Have two good questions up your sleeve to ask at the end – something around progression or training and development. Ask them about their clients etc. Whatever you ask, make sure you appear to be genuinely interested in the answer.
It can often be disheartening for students to be rejected from a firm after putting in the hard yards. What advice do you have for them?
Pick yourself up and try again. I know it can feel like a hard slog, but you have to understand that you may not yet be the finished article that the firm is looking for. I had one student who applied for the same national law firm three years in a row.
The first year she reached the assessment centre.
The second year she didn’t even pass the application sift.
The third year she was offered the training contract.
You need to keep going. Each year you apply you are a totally different candidate: you will have grained more knowledge and experience. Have confidence that you will secure the right position with the right firm. Persistence and self-belief are half the battle.
CATHERINE’S TOP TIPS FOR FINDING THE RIGHT FIRM
- Students need to do their research. This can be via firms’ websites, the legal press and online platforms, but best of all by interacting directly with the firms. Demonstrate a synergy between your experience and values and those of the firm in applications.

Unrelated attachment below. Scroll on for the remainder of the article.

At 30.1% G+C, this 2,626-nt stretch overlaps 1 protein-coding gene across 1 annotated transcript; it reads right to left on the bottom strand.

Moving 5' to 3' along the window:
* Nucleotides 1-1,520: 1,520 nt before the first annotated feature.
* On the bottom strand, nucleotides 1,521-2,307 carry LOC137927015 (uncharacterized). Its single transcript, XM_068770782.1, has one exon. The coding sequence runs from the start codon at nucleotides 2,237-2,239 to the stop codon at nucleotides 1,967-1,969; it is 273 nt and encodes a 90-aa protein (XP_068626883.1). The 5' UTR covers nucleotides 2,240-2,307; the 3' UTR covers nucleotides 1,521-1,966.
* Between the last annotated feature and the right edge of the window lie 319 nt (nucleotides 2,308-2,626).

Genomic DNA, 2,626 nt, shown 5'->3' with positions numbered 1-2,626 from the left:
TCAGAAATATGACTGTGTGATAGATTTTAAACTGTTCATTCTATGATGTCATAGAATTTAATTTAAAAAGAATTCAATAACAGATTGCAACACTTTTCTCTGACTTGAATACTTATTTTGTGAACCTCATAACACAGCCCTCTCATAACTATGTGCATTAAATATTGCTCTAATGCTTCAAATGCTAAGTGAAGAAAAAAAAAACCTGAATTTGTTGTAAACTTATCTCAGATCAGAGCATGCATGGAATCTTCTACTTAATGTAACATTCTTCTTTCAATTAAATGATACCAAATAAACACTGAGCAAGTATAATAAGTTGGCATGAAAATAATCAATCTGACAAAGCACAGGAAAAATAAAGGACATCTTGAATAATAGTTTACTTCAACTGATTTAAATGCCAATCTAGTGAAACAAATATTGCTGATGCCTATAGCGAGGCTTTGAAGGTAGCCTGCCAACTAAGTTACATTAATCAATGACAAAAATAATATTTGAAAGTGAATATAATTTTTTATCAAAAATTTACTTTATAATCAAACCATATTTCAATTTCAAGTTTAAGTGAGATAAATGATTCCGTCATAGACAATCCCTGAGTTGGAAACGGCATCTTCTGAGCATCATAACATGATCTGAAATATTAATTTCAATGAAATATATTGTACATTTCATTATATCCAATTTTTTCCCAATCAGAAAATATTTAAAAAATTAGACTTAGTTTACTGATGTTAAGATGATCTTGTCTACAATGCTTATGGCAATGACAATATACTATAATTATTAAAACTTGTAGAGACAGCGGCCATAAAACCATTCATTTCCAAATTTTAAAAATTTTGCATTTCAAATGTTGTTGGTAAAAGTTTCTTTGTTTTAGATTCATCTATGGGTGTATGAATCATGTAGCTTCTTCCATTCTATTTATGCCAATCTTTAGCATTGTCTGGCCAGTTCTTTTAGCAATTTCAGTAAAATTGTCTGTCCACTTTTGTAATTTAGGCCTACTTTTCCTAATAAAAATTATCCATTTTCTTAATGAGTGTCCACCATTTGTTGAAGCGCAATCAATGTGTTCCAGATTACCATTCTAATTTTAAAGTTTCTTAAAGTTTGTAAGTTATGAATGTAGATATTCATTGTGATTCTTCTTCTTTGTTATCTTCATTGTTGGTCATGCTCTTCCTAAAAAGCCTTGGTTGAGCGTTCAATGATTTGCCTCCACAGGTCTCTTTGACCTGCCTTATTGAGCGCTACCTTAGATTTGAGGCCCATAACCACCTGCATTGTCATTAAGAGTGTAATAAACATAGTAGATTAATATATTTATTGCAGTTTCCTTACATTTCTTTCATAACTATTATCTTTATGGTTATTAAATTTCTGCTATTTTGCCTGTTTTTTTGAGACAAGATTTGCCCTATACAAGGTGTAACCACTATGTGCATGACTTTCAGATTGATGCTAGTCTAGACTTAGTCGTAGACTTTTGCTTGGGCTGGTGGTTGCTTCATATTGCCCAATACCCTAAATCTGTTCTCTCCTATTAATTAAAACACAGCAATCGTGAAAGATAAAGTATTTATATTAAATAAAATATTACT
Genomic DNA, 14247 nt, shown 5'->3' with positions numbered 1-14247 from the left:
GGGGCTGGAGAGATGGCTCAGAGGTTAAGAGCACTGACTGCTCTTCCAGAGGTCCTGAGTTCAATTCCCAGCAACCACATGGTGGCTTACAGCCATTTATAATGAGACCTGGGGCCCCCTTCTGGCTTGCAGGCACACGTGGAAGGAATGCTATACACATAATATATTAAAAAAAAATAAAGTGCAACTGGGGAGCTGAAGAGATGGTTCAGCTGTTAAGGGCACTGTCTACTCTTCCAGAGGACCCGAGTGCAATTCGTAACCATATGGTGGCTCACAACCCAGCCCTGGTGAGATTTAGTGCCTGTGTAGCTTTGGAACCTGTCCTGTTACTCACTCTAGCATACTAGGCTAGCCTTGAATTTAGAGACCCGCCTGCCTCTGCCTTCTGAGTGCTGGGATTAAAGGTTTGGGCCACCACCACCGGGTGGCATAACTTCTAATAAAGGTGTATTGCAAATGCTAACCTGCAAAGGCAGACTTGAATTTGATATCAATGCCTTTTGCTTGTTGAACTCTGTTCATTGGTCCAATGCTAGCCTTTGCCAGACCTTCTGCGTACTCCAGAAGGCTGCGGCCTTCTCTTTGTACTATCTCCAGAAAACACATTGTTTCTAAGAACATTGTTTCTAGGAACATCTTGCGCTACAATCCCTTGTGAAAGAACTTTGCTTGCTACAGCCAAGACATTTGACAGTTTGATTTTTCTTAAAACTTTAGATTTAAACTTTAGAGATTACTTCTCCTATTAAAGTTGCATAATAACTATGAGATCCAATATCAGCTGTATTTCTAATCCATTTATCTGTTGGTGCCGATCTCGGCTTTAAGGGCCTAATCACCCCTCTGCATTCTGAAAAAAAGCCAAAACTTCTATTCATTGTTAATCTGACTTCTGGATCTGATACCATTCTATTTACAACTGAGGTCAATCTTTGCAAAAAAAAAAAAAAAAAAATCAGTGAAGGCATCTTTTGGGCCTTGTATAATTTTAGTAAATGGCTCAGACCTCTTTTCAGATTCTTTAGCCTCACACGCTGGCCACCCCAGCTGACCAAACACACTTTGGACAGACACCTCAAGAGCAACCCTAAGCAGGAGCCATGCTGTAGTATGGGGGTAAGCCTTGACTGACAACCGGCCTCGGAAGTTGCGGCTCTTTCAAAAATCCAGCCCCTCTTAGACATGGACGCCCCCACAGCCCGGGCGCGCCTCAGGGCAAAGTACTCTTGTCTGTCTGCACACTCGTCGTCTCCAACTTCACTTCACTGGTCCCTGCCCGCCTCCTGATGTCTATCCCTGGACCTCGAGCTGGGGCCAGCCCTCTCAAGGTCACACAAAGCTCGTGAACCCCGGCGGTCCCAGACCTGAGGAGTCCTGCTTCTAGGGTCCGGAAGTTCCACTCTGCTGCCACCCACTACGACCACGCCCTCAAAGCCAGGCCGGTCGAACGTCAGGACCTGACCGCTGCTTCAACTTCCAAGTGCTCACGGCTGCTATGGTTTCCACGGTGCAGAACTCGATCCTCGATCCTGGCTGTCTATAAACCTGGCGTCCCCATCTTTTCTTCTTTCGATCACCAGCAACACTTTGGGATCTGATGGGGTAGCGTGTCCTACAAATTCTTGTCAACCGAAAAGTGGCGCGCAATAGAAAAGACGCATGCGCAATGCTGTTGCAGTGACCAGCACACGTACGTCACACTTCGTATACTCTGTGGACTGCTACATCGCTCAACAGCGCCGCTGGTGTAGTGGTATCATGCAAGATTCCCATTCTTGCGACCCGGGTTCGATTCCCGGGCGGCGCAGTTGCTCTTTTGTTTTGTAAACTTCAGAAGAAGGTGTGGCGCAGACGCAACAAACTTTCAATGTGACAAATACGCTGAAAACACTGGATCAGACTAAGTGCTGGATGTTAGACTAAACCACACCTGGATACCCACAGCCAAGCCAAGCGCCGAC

- The key to successful interviews is good practice and preparation. Be prepared for opening questions and think of three or four bullet points that you can weave together in your answers. Have two good questions up your sleeve to ask at the end.
- If you’re not successful, try again. Each year you apply you are a totally different candidate. Have confidence that you will secure the right position with the right firm
Hear more from Careers Centre Manager Catherine Morgan in the issue #6 of Verdict magazine: Employability Special.